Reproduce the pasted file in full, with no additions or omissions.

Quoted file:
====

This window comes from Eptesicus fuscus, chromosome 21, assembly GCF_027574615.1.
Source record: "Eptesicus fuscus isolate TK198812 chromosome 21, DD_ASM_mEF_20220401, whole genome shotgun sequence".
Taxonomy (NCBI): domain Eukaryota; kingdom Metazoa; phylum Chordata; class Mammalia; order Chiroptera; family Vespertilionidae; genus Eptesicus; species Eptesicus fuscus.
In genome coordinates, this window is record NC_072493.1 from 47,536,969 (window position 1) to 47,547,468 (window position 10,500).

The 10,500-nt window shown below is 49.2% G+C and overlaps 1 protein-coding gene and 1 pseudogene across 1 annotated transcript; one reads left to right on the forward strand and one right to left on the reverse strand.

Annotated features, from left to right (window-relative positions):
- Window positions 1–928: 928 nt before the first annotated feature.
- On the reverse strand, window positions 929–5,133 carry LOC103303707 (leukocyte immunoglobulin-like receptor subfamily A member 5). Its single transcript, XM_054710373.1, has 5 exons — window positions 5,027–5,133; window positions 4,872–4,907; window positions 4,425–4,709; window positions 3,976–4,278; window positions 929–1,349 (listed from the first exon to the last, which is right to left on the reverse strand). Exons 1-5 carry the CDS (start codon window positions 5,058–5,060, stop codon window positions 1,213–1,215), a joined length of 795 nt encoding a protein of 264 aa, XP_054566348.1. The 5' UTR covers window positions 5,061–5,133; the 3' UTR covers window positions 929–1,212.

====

This window comes from Eptesicus fuscus, chromosome 21, assembly GCF_027574615.1.
Source record: "Eptesicus fuscus isolate TK198812 chromosome 21, DD_ASM_mEF_20220401, whole genome shotgun sequence".
Taxonomy (NCBI): domain Eukaryota; kingdom Metazoa; phylum Chordata; class Mammalia; order Chiroptera; family Vespertilionidae; genus Eptesicus; species Eptesicus fuscus.
In genome coordinates, this window is record NC_072493.1 from 47,536,969 (window position 1) to 47,547,468 (window position 10,500).

The 10,500-nt window shown below is 49.2% G+C and overlaps 1 protein-coding gene and 1 pseudogene across 1 annotated transcript; one reads left to right on the forward strand and one right to left on the reverse strand.

Annotated features, from left to right (window-relative positions):
- Window positions 1–928: 928 nt before the first annotated feature.
- On the reverse strand, window positions 929–5,133 carry LOC103303707 (leukocyte immunoglobulin-like receptor subfamily A member 5). Its single transcript, XM_054710373.1, has 5 exons — window positions 5,027–5,133; window positions 4,872–4,907; window positions 4,425–4,709; window positions 3,976–4,278; window positions 929–1,349 (listed from the first exon to the last, which is right to left on the reverse strand). Exons 1-5 carry the CDS (start codon window positions 5,058–5,060, stop codon window positions 1,213–1,215), a joined length of 795 nt encoding a protein of 264 aa, XP_054566348.1. The 5' UTR covers window positions 5,061–5,133; the 3' UTR covers window positions 929–1,212.